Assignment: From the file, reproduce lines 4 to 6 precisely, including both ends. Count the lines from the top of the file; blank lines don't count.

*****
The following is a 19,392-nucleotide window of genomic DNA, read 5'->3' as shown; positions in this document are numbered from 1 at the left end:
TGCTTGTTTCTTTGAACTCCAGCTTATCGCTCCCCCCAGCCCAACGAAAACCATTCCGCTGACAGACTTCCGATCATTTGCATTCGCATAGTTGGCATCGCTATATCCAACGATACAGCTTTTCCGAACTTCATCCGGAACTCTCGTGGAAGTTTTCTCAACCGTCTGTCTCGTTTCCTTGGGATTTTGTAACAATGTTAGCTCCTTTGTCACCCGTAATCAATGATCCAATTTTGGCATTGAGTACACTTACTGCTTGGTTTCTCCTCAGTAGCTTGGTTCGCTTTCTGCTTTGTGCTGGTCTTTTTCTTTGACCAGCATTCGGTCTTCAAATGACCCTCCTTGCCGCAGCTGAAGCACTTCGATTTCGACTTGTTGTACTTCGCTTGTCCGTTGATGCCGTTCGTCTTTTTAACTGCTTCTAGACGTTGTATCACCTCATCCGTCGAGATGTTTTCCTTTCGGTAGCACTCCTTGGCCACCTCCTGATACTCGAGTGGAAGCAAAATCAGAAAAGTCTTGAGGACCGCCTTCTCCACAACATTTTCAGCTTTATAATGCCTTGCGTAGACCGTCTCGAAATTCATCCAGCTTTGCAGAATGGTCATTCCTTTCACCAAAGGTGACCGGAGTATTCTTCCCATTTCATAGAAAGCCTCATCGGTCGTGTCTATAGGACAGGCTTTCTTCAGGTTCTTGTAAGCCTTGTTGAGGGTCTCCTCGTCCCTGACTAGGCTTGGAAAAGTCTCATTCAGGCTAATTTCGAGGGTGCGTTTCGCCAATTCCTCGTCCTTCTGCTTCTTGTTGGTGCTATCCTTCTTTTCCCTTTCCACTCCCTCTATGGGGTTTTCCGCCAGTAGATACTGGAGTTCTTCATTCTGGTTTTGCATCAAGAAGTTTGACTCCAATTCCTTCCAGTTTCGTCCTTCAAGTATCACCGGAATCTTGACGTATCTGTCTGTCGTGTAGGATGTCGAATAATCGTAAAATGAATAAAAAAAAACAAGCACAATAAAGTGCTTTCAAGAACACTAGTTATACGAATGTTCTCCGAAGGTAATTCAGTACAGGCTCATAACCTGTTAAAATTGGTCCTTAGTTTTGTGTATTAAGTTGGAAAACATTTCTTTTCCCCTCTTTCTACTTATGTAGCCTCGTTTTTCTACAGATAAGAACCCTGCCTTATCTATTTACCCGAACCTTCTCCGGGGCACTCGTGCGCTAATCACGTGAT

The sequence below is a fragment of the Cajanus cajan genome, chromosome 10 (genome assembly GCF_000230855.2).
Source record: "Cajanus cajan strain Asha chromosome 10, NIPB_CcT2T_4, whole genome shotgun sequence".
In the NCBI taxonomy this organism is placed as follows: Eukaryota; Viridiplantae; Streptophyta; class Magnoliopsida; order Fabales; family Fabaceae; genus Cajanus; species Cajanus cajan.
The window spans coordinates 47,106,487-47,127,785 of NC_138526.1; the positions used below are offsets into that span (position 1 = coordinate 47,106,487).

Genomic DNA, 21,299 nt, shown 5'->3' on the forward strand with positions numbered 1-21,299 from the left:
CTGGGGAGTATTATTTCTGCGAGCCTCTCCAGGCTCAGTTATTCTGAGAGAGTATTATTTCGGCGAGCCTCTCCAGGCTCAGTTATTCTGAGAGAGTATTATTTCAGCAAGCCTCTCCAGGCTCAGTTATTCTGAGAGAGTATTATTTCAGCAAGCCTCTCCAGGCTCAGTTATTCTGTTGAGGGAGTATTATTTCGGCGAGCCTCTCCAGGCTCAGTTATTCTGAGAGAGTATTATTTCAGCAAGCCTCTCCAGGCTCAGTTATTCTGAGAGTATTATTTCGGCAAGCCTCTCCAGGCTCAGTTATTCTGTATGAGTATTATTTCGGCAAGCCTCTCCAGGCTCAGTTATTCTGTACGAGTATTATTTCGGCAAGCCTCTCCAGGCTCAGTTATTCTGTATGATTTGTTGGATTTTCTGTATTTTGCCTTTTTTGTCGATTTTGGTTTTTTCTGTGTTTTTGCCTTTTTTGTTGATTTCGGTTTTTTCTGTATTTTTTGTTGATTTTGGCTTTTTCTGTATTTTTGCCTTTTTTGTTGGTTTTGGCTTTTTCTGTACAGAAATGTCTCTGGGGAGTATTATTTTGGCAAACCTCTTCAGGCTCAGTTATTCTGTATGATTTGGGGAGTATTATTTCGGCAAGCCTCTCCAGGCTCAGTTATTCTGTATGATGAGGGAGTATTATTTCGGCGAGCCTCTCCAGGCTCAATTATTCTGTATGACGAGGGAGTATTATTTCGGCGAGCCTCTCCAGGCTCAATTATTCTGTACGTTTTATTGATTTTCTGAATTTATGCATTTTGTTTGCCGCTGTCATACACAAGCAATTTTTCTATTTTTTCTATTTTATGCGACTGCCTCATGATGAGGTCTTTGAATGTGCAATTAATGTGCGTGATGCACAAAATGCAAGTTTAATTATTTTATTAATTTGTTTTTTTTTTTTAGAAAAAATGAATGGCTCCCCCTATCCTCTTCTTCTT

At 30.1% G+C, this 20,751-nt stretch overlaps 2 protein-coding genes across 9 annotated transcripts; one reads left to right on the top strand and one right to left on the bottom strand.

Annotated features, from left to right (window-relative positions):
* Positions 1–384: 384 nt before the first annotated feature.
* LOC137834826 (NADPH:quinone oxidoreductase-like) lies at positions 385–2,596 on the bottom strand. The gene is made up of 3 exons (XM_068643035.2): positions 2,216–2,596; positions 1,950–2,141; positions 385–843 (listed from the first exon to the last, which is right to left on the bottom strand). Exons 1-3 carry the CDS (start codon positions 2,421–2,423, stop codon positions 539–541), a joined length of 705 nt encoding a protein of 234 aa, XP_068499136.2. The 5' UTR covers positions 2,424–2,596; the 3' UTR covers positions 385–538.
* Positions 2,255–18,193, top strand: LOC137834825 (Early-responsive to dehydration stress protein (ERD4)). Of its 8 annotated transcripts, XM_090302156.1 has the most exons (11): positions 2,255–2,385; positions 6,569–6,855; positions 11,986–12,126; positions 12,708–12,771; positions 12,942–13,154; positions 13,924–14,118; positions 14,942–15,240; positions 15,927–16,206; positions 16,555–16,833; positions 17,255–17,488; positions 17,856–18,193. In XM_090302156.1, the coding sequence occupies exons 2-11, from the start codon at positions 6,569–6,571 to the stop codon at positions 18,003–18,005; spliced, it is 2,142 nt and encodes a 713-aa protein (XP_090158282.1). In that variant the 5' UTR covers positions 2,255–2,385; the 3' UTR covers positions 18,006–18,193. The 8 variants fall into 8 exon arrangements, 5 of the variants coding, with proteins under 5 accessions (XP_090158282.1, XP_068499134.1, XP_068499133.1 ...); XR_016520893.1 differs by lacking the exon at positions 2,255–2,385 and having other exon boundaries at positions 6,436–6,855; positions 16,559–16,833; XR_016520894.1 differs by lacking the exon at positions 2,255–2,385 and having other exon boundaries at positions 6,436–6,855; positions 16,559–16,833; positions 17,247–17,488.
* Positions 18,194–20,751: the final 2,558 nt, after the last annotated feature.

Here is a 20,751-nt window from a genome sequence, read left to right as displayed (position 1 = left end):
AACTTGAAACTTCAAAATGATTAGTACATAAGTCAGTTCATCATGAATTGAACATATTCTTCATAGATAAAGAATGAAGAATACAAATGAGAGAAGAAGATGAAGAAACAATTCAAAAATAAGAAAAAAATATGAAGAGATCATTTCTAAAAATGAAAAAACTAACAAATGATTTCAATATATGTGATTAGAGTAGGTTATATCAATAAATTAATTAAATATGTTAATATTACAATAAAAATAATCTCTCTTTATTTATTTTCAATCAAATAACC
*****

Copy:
Source record: "Cajanus cajan strain Asha chromosome 10, NIPB_CcT2T_4, whole genome shotgun sequence".
In the NCBI taxonomy this organism is placed as follows: Eukaryota; Viridiplantae; Streptophyta; class Magnoliopsida; order Fabales; family Fabaceae; genus Cajanus; species Cajanus cajan.
The window spans coordinates 47,106,487-47,127,785 of NC_138526.1; the positions used below are offsets into that span (position 1 = coordinate 47,106,487).